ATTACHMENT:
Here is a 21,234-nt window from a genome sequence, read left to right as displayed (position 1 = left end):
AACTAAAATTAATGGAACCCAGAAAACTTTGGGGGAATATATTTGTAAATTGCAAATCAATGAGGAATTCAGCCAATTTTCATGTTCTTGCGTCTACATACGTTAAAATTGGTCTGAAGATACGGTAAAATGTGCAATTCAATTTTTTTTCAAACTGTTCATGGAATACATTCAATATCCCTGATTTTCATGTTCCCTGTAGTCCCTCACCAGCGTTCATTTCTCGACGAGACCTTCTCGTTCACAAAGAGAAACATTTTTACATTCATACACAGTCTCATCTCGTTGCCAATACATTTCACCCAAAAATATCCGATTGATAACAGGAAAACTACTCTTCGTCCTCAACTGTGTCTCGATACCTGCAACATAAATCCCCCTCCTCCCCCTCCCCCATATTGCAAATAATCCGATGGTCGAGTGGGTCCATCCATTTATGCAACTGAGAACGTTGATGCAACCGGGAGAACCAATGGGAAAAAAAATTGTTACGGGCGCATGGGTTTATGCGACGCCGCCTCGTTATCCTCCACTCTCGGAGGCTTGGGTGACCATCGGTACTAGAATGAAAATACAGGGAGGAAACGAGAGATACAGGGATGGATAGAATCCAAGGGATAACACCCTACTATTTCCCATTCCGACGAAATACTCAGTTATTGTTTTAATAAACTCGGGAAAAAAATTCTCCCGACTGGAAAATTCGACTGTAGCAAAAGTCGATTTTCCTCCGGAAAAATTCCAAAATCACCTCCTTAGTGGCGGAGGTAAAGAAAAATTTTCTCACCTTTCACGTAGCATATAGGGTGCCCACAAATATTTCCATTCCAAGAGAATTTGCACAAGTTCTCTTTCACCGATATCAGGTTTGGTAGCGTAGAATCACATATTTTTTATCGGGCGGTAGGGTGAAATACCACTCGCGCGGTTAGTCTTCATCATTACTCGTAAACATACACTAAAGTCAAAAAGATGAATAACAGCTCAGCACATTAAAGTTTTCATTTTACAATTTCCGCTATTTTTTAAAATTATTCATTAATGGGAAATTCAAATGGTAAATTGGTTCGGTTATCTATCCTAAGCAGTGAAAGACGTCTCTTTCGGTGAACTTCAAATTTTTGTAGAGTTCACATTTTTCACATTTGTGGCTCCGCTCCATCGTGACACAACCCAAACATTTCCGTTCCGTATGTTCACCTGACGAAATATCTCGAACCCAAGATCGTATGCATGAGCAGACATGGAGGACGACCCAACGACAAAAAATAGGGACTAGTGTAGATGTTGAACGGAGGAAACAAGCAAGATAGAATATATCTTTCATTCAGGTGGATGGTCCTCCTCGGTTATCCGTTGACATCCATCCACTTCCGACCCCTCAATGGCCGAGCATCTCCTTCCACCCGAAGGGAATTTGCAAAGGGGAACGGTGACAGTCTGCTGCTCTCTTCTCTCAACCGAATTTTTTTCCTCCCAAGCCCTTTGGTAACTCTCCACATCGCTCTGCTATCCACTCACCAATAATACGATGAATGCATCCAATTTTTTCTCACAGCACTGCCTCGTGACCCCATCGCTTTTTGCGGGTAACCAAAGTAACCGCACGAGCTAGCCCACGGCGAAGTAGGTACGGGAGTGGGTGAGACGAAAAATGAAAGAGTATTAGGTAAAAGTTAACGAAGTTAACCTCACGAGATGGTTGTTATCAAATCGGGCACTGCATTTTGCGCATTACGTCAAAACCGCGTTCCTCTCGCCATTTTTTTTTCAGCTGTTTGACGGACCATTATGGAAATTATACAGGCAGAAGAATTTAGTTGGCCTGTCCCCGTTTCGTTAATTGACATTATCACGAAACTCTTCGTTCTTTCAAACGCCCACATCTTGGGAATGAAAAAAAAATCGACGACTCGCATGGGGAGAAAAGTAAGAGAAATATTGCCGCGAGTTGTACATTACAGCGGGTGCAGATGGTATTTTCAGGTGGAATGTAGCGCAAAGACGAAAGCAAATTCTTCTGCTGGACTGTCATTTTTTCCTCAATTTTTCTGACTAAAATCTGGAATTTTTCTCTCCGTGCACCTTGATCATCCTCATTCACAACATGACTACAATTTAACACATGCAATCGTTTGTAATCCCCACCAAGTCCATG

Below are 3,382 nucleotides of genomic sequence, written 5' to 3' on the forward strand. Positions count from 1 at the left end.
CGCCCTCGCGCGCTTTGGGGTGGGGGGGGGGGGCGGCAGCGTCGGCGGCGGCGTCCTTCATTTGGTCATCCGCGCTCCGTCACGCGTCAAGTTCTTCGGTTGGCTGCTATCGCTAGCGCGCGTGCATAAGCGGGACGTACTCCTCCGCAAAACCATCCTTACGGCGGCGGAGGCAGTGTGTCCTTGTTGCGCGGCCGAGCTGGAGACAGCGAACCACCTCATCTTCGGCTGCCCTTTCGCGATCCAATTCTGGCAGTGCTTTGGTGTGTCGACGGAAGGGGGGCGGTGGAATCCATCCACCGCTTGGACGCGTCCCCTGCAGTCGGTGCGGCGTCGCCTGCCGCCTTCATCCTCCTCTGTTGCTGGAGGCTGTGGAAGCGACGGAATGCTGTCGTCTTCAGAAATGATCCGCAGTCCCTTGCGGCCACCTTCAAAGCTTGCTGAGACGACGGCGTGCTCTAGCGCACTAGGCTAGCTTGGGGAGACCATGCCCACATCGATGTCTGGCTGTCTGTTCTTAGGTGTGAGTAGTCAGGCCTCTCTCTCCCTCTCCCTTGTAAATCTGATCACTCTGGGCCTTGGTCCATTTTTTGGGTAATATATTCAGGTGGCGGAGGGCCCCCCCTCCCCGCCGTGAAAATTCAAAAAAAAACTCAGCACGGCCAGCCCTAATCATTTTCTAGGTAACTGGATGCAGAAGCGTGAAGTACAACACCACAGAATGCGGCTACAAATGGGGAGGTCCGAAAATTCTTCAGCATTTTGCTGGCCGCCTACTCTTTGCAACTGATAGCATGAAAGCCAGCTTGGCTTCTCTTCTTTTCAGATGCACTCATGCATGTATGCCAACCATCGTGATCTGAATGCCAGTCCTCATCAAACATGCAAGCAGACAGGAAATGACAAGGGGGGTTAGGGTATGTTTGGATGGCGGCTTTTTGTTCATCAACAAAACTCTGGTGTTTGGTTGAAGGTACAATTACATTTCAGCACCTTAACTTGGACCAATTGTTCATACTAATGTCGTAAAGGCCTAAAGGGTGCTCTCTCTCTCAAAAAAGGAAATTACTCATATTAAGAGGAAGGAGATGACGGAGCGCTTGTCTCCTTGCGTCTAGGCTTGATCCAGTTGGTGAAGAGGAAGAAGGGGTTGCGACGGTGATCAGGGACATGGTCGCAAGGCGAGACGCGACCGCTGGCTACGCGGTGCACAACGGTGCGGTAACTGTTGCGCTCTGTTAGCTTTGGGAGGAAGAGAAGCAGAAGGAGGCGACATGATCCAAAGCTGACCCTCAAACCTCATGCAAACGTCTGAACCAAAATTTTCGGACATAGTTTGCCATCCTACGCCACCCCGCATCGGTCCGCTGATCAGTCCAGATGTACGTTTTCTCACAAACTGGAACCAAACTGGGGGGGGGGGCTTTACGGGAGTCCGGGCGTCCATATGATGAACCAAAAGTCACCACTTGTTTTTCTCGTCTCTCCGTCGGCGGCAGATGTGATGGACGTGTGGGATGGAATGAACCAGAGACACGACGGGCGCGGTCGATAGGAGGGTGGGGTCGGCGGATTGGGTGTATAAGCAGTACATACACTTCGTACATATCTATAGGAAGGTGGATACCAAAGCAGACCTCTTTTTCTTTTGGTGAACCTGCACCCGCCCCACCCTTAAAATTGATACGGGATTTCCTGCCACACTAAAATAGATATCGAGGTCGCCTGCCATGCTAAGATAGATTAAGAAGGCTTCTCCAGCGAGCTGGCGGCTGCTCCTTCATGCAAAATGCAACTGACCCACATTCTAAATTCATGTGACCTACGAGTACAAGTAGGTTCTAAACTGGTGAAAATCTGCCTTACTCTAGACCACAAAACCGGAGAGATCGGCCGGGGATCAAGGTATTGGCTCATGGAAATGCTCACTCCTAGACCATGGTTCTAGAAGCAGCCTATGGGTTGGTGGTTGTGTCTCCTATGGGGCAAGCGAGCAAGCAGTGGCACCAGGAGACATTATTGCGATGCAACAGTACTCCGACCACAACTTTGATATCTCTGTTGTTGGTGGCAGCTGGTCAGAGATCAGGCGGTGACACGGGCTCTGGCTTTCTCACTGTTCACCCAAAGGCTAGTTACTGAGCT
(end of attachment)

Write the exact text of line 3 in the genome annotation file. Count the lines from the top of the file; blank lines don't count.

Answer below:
Below are 3,382 nucleotides of genomic sequence, written 5' to 3' on the forward strand. Positions count from 1 at the left end.